Circles, Red Circles, Everywhere…


Pareidolia (/pærɨˈdliə/ parr-i-doh-lee-ə) is a psychological phenomenon involving a stimulus (an image or a sound) wherein the mind perceives a familiar pattern of something where none actually exists.

bigfoot red circle

If you weren’t looking for bigfoot…would you still see “them”?

Picture from

If there’s anything worse than someone who claims multiple bigfoot encounters with ZERO evidence, it’s someone who claims to have multiple pictures of a bigfoot without having a picture of anything at all..

Unfortunately, this is an all too common occurrence, especially in a field when “researchers” are so desperate to be the first to come forward with actual photographic proof (Whether or not a photograph will EVER actually be enough to prove the existence of the creature is another argument entirely).

Even outside the world of bigfoot, the pareidolia phenomenon is a common occurrence. The human brain looks for familiar patterns, regardless of context.

Take a look at a few non-bigfoot examples…


Do you see what I see?


Yea, I’ll admit it. That would freak me out just a bit…


Unfortunately, some Bigfoot researchers would try to pass this off as evidence…

Sadly, many times it is more reasonable to believe that flower is an actual monkey than to believe there is a living, breathing, ape in most of these Sasquatch “pictures”.

The Science Behind Pareidolia

One of the main drivers of pareidolia is believed to be an evolutionary mechanism designed (like most evolutionary mechanisms) to keep us from harm.

Think about it this way;

A long time ago, one of your great great (x 1000) grandfathers woke up one morning from his nice warm cave and stepped out into the sunshine.

His cave was located in the middle of a dense forest which is, inevitably, filled with dangerous animals and situations that he must be aware of at all times.

Scanning the undergrowth of the forest, he see’s something peering back at him.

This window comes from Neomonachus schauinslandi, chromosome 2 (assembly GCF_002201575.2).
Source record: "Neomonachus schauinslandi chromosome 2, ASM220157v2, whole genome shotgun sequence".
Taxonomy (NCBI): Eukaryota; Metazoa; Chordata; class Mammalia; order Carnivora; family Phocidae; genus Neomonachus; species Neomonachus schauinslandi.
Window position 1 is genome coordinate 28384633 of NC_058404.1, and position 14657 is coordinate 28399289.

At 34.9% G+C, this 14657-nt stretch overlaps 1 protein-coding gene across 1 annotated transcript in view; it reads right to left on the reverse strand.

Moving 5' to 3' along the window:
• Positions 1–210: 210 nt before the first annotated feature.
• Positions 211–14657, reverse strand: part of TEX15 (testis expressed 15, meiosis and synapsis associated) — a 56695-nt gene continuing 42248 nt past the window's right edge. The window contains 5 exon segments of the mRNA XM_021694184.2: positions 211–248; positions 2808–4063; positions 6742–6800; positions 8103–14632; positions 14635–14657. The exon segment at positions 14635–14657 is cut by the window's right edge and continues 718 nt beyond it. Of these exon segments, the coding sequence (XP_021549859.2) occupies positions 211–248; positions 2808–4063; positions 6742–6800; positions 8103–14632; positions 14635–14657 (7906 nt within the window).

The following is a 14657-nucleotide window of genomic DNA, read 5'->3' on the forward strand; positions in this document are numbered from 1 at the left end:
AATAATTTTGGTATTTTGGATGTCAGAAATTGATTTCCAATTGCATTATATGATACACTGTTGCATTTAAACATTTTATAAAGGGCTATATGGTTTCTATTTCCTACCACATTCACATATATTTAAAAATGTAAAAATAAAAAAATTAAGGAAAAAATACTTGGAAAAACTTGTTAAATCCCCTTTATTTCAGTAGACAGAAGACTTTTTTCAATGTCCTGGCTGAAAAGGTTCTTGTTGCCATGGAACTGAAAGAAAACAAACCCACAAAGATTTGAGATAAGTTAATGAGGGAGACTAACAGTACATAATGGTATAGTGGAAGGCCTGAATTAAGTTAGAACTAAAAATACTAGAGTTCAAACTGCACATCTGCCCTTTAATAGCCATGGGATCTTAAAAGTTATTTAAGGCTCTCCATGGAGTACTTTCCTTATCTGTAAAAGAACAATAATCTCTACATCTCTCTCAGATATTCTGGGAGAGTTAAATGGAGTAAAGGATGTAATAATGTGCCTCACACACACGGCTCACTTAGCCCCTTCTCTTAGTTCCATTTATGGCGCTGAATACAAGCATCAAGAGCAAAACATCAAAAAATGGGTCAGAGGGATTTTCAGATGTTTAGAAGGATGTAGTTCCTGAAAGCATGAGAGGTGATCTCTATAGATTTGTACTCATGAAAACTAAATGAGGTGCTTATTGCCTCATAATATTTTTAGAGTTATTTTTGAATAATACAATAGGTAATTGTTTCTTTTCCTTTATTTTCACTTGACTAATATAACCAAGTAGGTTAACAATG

It’s large, has two gigantic eyes, and appears to be swaying back and forth, ready to spring from the foliage and tear him to pieces.

Immediately, great great (great great great) gramps turns and sprints back into the safety of his cave. No time to ask questions. No time to confirm what the creature lurking in the shadows actually was.

So what was this monstrosity preparing to tear him limb from limb?

Two large flowers swaying in the cool morning breeze.

What his brain thought was there was, in reality, nothing like what was actually there.

But what if it was a blood thirsty predator (like it often times was)?

 He was safe.

But here’s the kicker…

It goes even further than this…

Not only does pareidolia exist but is often influenced by things that we expect to see.

In other words, a Sasquatch researcher who is in an area he (or she) believes to be “hot” with activity inherently carries the predisposition to “see” a Sasquatch in  pictures and even hear supposed Sasquatch in recordings.

That’s right, not only does pareidolia exist visually but audibly as well.

Someone who doesn’t believe in Sasquatch will often hear a coyote, an owl, or a dog. These people will see any variance from a “normal” call made by these animals as something of a “one off” or merely an unusual call (though not beyond the realm of possibility).

Compare that to someone who believes in Sasquatch and is actively looking (and listening) for proof.

A coyote call that sounds remotely “off” is automatically cause to rule out a coyote and place the sound in the realm of possible Sasquatch.

Pareidolia means even a call that is well within the capability of another known creature can be heard as something completely different.

We all are guilty of succumbing to the phenomenon of pareidolia. When you want something to be real, even believe it to be real, everything begins looking (and sounding) different, and that’s not a bad thing. However, it is something that we need to be aware of and assess our feelings and findings accordingly.

Remember kids;

“It pays to keep an open mind, but not so open your brains fall out.”

Carl Sagan





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